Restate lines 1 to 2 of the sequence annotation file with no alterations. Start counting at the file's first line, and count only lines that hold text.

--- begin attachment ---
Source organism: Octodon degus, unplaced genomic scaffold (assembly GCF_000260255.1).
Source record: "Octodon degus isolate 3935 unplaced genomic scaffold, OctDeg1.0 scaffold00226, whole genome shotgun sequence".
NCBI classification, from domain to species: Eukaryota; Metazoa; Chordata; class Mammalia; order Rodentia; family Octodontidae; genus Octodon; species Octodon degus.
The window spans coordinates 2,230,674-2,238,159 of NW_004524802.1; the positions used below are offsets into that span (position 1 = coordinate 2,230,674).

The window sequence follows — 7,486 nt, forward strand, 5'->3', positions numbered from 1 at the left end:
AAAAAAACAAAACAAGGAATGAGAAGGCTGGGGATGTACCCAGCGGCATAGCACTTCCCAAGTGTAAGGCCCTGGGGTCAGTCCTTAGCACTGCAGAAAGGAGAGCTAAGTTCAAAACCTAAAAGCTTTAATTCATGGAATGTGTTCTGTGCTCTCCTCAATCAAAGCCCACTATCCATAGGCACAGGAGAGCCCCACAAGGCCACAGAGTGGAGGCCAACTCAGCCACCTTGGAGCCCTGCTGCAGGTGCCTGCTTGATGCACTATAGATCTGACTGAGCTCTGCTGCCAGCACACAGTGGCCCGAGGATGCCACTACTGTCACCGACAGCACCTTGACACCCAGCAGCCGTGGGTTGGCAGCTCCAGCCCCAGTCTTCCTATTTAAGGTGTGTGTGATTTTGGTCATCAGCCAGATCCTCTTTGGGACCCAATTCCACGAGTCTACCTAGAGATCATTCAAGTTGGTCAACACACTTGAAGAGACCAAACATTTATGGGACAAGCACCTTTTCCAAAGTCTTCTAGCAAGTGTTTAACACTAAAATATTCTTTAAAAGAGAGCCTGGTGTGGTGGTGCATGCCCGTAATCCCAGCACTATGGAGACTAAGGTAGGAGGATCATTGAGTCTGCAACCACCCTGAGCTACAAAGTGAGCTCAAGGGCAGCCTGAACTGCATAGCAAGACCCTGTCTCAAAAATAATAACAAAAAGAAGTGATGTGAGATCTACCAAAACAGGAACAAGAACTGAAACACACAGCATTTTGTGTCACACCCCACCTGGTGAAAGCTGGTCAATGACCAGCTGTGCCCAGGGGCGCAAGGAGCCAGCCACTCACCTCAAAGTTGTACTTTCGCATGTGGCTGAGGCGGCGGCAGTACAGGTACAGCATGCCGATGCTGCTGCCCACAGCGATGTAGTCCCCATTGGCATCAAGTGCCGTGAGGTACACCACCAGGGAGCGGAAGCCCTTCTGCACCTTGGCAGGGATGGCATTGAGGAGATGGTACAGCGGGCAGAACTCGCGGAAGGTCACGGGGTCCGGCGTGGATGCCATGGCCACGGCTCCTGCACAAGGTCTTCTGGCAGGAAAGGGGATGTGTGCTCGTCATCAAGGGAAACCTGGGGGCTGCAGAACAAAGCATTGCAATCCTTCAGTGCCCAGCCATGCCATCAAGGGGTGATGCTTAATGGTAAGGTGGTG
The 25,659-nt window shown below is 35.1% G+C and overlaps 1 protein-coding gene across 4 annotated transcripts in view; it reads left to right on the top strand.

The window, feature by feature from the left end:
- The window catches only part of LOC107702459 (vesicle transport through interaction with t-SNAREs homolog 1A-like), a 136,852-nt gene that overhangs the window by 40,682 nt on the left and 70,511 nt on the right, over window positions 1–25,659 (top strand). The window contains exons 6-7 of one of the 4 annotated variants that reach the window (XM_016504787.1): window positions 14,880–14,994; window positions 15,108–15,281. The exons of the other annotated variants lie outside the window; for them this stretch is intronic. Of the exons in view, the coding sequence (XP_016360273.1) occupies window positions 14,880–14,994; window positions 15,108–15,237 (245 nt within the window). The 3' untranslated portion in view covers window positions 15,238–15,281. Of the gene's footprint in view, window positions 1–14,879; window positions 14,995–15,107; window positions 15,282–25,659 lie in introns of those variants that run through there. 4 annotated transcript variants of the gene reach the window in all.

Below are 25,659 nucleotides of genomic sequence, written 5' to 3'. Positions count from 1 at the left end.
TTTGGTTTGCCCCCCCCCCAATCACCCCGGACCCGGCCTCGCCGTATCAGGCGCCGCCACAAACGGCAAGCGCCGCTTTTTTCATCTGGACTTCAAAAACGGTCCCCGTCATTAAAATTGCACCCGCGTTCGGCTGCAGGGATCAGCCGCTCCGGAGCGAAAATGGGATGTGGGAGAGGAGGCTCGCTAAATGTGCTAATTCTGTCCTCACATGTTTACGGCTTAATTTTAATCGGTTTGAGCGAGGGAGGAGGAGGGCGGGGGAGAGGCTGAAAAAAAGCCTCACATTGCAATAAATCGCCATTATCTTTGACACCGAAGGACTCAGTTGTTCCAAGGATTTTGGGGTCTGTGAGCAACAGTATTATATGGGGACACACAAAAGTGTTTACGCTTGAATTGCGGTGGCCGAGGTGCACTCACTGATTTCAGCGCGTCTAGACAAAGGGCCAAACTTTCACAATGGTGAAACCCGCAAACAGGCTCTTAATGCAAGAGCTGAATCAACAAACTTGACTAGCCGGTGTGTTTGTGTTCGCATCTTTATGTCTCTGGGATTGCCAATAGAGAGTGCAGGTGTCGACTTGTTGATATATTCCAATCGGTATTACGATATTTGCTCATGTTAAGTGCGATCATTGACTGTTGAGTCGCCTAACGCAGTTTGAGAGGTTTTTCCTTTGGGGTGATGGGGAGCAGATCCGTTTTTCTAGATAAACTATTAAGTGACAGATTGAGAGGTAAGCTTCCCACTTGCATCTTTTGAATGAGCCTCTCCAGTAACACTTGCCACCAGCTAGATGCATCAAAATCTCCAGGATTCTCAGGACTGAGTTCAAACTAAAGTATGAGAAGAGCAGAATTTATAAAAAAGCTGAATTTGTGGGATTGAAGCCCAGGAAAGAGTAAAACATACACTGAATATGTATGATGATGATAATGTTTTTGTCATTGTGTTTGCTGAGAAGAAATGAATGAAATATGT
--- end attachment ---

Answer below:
Source organism: Octodon degus, unplaced genomic scaffold (assembly GCF_000260255.1).
Source record: "Octodon degus isolate 3935 unplaced genomic scaffold, OctDeg1.0 scaffold00226, whole genome shotgun sequence".